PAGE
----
The disaster sparked a protest by Hazaras in Kabul, who railed against what they said was government inaction, but even that took a deadly turn. The demonstration had just ended on Monday when a suicide bomber struck, killing three women and three men, one of them a police officer, according to a spokesman for the Interior Ministry.
Jaghori’s 600,000 people are poor and live in an isolated part of the central highlands, an area that has no paved roads or electric lines, with terraced wheat fields and abundant orchards of almond and apple trees.
But the district is famous for how peaceful it had been. Most people say they cannot remember the last time there was a murder or serious robbery. And the district’s education record is aspirational for the rest of the country: Schooling is nearly universal among girls, and much higher than the Afghan average for boys.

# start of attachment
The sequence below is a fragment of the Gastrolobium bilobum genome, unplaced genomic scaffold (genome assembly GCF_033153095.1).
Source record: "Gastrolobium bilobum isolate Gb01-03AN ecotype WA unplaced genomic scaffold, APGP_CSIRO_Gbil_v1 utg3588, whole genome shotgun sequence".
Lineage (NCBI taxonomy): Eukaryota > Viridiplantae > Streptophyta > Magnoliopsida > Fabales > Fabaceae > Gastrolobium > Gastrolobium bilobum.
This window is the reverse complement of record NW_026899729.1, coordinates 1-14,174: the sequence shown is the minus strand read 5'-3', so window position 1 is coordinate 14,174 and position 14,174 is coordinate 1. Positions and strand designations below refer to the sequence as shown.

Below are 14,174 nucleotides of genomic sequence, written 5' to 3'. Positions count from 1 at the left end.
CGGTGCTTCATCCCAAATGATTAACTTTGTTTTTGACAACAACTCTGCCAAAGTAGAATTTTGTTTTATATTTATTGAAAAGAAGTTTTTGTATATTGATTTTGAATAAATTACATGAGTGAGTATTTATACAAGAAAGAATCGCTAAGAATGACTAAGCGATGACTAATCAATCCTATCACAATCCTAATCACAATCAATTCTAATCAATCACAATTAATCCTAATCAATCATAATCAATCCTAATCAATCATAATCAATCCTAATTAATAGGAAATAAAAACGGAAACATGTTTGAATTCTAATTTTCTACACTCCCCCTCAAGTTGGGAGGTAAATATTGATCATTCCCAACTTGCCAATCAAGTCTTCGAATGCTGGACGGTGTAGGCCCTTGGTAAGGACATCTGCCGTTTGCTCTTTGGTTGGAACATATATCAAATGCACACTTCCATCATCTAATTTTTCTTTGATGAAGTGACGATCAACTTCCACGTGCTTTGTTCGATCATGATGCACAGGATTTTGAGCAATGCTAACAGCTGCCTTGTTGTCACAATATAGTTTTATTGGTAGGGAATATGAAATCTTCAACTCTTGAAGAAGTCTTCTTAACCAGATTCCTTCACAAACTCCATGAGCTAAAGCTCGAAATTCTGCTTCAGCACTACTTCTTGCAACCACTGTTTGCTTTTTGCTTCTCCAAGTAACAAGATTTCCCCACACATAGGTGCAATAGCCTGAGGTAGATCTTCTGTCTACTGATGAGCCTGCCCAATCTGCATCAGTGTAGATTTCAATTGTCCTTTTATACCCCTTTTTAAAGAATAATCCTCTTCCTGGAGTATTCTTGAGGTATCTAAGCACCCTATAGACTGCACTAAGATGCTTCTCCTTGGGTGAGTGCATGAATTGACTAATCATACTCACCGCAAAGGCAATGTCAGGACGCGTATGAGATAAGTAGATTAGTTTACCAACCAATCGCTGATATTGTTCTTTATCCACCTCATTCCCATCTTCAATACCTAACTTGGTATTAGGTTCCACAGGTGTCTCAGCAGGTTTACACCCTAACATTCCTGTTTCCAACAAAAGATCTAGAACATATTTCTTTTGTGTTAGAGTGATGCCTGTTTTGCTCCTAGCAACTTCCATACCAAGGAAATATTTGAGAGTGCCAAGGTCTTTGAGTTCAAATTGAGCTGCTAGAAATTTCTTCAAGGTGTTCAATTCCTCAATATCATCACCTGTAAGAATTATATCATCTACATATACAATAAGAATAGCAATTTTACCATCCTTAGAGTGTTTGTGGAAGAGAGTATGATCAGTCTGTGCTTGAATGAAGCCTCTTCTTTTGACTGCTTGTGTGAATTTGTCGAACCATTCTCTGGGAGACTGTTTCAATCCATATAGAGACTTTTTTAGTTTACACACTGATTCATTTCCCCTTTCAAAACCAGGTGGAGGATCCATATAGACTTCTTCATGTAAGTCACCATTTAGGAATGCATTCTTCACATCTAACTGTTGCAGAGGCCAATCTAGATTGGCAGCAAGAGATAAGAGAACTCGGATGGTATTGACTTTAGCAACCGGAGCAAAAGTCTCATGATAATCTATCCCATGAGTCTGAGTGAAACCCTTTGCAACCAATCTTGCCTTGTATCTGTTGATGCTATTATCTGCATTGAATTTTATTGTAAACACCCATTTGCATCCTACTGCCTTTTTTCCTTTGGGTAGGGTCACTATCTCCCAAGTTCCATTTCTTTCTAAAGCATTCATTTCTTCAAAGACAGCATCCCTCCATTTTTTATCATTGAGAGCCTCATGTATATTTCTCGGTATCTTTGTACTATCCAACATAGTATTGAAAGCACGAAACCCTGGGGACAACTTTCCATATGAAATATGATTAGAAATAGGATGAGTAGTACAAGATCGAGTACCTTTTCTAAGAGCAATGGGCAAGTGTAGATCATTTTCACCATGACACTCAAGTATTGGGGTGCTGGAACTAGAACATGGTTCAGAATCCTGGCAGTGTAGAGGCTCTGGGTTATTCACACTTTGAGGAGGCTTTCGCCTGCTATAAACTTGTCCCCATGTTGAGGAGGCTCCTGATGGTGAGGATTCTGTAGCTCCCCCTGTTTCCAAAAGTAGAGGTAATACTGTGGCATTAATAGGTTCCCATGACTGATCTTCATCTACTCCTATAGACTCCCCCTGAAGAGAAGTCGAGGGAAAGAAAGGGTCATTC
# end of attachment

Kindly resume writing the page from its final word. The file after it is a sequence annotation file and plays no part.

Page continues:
(Nationally, less than a fourth of Afghan girls complete high school.)
Many of Afghanistan’s most prominent women are from Jaghori, where the sight of girls riding bicycles and even driving vehicles — virtually unknown in major Afghan cities — is common.
In recent years, though, Jaghori District has largely been cut off from the rest of the country, since it is in Ghazni Province, much of which is controlled by the Taliban, and the main roads leading to the district have been blocked by the insurgents.
Three years ago, a small airstrip was put in, but scheduled air service has yet to begin. People who have managed to get out of Jaghori are usually smuggled by drivers along remote tracks. That trip used to cost about $50 a person. In the past week, it has increased to $350.
“The Taliban attacked us because this is where all the schools are, and because here there are even more girls in school than boys,” said Mubarez Nabizada, who works for the charity Shuhada, which runs orphanages and a hospital.
Outnumbered and Reeling